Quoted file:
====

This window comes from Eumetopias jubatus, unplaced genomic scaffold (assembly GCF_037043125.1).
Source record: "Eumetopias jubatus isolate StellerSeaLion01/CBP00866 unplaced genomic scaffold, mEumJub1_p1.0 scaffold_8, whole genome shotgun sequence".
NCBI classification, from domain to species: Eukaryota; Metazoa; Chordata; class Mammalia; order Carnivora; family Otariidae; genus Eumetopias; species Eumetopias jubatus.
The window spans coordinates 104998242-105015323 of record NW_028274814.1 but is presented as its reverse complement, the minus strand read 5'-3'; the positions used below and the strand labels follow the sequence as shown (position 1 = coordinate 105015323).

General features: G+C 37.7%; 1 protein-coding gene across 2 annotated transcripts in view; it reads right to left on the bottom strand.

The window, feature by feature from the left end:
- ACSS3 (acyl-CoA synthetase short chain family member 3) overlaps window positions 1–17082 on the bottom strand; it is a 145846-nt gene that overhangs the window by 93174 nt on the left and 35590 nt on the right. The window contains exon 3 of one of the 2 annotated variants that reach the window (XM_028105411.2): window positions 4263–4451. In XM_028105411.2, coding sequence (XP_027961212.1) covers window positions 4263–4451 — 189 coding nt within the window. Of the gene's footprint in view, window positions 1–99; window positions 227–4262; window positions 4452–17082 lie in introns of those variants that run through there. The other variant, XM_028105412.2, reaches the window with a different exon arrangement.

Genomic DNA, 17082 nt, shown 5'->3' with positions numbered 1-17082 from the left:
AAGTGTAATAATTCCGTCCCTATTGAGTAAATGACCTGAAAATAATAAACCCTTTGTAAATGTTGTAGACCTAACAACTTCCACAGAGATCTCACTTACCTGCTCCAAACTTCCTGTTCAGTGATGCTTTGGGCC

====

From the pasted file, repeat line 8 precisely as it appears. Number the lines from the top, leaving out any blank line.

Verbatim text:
Genomic DNA, 17082 nt, shown 5'->3' with positions numbered 1-17082 from the left: